Periodic paralysis (also known as myoplegia paroxysmalis familiaris) is a group of rare genetic diseases that lead to weakness or paralysis from common triggers such as cold, heat, high carbohydrate meals, not eating, stress or excitement and physical activity of any kind. The underlying mechanism of these diseases are malfunctions in the ion channels in skeletal muscle cell membranes that allow electrically charged ions to leak in or out of the muscle cell, causing the cell to depolarize and become unable to move. The symptoms of periodic paralysis can also be caused by hyperthyroidism, and are then labeled thyrotoxic periodic paralysis; however, if this is the underlying condition there are likely to be other characteristic manifestations, enabling a correct diagnosis.
TypesPeriodic paralysis is an autosomal dominant myopathy with considerable variation in penetrance, leading to a spectrum of familial phenotypes (only one parent needs to carry the gene mutation to affect the children, but not all family members who share the gene are affected to the same degree). Specific diseases include:
- Hypokalemic periodic paralysis (), where potassium leaks into the muscle cells from the bloodstream.
- Hyperkalemic periodic paralysis (), where potassium leaks out of the cells into the bloodstream.
- Paramyotonia congenita (), a form which often accompanies hyperkalemic periodic paralysis, but may present alone. The primary symptom of paramyotonia congenita is muscle contracture which develops during exercise or activity. Paramyotonia congenita attacks may also be triggered by a low level of potassium in the bloodstream. This means people with both hyperkalemic periodic paralysis and paramyotonia congenita can have attacks with fluctuations of potassium up or down.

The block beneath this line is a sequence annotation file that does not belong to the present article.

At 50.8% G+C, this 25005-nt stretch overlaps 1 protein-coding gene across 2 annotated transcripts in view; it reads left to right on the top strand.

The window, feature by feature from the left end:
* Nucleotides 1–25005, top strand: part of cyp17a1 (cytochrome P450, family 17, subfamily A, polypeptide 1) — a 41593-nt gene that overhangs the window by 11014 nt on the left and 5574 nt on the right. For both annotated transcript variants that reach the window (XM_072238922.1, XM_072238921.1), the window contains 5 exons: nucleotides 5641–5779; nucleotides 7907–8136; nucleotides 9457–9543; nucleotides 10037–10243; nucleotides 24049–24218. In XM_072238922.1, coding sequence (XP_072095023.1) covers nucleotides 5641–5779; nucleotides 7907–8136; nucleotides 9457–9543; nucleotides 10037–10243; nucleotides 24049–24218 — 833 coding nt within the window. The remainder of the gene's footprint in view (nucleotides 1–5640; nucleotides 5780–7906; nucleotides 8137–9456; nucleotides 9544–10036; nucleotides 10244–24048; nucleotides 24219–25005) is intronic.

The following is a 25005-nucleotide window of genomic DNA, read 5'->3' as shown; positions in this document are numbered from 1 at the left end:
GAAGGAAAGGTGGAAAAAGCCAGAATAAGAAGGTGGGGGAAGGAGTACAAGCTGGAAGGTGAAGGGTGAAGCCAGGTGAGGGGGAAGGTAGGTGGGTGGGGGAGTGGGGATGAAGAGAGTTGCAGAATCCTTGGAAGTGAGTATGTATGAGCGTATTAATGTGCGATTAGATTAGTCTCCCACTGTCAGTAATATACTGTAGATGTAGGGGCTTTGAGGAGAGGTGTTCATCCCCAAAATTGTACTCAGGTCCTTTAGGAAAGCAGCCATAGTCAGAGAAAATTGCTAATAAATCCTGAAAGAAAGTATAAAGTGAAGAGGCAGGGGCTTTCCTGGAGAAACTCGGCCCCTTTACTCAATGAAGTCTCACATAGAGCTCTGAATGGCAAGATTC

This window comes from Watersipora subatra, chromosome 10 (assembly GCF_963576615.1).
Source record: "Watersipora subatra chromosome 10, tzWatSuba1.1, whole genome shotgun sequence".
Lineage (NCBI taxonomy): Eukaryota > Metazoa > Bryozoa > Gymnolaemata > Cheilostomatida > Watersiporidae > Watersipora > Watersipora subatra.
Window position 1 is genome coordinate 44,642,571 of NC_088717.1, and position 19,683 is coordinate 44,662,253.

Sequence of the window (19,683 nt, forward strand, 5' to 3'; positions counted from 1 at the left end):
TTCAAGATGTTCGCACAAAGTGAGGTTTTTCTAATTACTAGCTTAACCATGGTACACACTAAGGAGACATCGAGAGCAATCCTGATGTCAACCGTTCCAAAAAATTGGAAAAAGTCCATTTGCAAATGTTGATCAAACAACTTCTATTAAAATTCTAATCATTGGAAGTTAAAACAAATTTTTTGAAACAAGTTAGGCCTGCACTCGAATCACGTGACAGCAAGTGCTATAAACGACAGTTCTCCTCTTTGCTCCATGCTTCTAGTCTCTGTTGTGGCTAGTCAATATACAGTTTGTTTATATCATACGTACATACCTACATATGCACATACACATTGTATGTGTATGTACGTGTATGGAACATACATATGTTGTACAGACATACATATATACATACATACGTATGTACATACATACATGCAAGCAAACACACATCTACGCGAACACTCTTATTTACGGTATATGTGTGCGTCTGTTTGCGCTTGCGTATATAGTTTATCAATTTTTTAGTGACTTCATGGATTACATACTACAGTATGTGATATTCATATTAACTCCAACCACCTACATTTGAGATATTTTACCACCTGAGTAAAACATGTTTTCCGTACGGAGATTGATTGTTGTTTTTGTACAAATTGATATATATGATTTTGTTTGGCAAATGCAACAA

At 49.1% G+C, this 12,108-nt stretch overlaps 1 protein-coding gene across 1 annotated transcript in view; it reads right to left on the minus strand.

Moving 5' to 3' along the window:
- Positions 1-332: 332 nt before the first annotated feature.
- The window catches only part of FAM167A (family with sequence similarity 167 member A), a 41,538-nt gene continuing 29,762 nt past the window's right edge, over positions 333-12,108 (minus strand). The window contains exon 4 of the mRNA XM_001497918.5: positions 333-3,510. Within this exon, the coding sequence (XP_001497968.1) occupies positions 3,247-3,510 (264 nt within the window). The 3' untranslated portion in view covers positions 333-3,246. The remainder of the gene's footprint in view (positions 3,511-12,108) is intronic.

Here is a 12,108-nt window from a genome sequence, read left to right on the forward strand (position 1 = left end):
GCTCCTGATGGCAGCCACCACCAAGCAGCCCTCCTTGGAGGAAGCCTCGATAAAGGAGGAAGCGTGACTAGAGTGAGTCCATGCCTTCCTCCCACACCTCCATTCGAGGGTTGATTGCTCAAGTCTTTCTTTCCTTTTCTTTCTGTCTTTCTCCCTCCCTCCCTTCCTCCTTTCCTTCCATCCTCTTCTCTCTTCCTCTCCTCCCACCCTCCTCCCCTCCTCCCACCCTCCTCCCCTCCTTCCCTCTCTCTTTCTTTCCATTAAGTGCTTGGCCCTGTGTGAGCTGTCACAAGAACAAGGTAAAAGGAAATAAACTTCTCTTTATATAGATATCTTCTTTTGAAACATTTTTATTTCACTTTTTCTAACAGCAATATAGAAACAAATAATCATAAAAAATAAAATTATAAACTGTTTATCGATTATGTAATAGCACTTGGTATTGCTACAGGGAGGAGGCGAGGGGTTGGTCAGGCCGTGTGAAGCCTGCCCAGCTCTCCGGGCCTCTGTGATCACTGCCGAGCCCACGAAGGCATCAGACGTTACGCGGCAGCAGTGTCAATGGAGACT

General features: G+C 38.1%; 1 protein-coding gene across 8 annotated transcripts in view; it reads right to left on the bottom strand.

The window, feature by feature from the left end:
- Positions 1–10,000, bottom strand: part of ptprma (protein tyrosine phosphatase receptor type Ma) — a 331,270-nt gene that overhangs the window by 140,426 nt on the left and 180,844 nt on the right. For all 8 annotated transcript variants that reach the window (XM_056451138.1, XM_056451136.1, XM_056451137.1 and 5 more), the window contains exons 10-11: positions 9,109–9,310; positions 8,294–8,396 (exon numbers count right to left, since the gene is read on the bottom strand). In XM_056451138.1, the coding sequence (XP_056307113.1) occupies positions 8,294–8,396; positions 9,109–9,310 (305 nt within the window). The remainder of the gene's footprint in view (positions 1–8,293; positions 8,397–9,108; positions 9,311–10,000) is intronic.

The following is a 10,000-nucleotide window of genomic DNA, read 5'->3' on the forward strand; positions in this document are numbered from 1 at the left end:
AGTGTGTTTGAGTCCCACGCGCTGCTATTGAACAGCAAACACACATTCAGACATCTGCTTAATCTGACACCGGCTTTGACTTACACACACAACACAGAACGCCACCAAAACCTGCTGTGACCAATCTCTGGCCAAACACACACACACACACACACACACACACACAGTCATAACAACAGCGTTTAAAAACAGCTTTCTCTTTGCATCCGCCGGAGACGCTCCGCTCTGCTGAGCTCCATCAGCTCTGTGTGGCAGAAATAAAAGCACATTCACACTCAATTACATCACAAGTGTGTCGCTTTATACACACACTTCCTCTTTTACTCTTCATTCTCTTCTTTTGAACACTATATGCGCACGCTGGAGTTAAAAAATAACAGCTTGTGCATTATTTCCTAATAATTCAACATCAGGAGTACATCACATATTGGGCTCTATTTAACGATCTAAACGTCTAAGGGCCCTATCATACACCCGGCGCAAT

- Andersen-Tawil syndrome (), a form of periodic paralysis that includes significant heart rhythm problems, fainting and risk of sudden death. Potassium levels may be low, high, or normal during attacks of ATS. Patients with ATS may also have skeletal abnormalities like scoliosis (curvature of the spine), webbing between the second and third toes or fingers ( syndactyly), crooked fingers (clinodactyly), a small jaw ( micrognathia) and low-set ears. Patients need to have another form of periodic paralysis to have the Andersen-Tawil. If a patient has hypo or hyper periodic paralysis they have a 50% chance of getting Andersen-Tawil. They just have to have the gene that causes it. This is a rare occurrence of having this. Only around 100 people in the world are recorded to have it.